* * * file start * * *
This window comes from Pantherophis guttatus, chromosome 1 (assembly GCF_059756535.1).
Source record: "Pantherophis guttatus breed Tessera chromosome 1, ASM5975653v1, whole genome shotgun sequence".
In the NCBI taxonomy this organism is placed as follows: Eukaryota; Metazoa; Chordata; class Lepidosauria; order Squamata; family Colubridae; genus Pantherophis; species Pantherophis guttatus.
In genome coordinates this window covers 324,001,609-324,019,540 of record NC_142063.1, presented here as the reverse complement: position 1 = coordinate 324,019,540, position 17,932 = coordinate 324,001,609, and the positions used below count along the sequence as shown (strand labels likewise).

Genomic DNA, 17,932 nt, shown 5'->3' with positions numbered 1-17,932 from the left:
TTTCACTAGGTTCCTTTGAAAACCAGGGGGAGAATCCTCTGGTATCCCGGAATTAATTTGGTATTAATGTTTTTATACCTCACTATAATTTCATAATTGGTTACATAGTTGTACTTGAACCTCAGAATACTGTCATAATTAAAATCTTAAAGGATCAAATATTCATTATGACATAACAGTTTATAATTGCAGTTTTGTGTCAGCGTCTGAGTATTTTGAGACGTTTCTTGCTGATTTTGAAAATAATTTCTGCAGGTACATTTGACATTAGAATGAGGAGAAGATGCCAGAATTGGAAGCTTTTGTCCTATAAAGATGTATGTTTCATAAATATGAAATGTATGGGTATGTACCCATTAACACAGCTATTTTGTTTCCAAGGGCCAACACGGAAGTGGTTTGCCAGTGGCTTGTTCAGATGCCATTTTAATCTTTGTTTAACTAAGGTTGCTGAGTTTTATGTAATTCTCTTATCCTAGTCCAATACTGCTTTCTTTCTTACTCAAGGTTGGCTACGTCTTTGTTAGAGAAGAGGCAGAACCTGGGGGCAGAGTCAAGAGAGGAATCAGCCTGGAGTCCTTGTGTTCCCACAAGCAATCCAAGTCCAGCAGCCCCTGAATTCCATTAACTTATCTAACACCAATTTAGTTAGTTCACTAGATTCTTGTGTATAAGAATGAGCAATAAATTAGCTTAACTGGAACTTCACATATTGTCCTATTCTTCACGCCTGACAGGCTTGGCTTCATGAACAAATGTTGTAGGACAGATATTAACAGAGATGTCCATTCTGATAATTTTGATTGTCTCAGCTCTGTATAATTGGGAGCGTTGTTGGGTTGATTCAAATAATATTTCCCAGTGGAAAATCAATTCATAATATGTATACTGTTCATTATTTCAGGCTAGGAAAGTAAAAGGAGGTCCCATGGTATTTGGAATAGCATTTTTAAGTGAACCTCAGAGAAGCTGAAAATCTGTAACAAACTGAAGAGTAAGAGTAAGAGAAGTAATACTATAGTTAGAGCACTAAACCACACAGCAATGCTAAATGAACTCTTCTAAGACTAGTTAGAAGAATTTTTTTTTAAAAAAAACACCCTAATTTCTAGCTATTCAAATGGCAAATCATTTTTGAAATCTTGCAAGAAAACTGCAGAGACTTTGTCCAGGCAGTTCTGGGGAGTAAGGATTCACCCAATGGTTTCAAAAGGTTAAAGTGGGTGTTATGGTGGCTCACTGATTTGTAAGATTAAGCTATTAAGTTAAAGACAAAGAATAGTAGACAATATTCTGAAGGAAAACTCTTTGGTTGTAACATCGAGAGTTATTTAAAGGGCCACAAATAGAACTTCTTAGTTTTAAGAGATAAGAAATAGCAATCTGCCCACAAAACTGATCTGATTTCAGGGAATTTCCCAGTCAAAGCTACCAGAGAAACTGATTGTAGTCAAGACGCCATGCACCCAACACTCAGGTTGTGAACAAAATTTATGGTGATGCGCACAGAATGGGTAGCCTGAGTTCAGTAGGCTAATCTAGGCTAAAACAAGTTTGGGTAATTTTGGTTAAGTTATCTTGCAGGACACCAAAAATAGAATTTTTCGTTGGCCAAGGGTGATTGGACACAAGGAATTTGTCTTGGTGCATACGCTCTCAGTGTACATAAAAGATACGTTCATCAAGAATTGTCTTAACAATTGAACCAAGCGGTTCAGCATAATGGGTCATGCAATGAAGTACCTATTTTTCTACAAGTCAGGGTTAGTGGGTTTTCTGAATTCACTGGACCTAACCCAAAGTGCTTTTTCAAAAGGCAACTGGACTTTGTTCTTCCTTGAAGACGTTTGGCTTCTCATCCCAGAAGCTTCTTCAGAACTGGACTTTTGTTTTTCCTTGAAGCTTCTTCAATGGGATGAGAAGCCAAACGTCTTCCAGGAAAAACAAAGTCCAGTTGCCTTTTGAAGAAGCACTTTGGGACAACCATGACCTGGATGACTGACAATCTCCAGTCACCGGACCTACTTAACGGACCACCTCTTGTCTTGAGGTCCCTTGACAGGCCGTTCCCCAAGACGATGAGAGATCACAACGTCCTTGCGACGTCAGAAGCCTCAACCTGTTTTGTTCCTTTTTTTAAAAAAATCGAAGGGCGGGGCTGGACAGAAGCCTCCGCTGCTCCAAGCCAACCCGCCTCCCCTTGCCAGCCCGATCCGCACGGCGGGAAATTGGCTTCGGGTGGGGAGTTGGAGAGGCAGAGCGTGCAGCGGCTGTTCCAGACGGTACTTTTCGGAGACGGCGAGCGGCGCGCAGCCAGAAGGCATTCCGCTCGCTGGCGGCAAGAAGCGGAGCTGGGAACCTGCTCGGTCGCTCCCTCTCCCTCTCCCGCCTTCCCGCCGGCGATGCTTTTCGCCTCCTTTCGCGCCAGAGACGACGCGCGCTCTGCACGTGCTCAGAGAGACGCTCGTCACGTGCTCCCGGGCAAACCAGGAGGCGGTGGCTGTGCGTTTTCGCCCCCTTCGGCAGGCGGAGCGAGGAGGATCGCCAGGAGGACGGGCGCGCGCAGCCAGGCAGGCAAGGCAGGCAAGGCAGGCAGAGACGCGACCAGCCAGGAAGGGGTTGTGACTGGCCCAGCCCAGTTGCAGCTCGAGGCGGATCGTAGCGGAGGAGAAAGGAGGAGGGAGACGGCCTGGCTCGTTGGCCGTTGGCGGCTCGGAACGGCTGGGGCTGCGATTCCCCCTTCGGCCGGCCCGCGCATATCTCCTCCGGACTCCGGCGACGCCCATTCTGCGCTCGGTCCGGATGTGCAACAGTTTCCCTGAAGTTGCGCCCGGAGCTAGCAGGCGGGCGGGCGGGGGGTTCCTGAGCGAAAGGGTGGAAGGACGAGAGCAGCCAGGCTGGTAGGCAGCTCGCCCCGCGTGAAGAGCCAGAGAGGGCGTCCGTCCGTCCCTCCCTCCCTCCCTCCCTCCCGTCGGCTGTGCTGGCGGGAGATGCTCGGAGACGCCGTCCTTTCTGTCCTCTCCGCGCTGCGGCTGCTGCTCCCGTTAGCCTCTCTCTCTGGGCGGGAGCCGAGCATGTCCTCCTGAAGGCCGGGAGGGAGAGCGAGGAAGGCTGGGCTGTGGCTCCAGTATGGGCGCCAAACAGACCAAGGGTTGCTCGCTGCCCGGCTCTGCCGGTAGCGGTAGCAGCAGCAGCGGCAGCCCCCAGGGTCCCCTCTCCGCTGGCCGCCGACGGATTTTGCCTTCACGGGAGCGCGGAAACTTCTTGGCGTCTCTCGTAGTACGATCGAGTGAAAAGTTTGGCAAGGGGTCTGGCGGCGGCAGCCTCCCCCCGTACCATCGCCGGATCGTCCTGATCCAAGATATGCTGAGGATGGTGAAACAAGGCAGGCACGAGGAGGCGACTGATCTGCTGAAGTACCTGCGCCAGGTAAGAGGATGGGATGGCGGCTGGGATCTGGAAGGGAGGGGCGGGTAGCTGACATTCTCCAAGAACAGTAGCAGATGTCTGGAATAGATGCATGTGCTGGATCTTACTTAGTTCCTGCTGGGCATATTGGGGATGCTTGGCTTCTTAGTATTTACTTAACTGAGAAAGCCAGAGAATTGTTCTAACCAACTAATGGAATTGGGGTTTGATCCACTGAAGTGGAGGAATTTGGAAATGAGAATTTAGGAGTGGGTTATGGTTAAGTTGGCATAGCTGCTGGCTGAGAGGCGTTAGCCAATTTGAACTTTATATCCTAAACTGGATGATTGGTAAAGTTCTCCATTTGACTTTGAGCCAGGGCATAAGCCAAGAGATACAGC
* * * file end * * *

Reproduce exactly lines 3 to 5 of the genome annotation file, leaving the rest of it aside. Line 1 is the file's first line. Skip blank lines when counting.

In the NCBI taxonomy this organism is placed as follows: Eukaryota; Metazoa; Chordata; class Lepidosauria; order Squamata; family Colubridae; genus Pantherophis; species Pantherophis guttatus.
In genome coordinates this window covers 324,001,609-324,019,540 of record NC_142063.1, presented here as the reverse complement: position 1 = coordinate 324,019,540, position 17,932 = coordinate 324,001,609, and the positions used below count along the sequence as shown (strand labels likewise).

Genomic DNA, 17,932 nt, shown 5'->3' with positions numbered 1-17,932 from the left: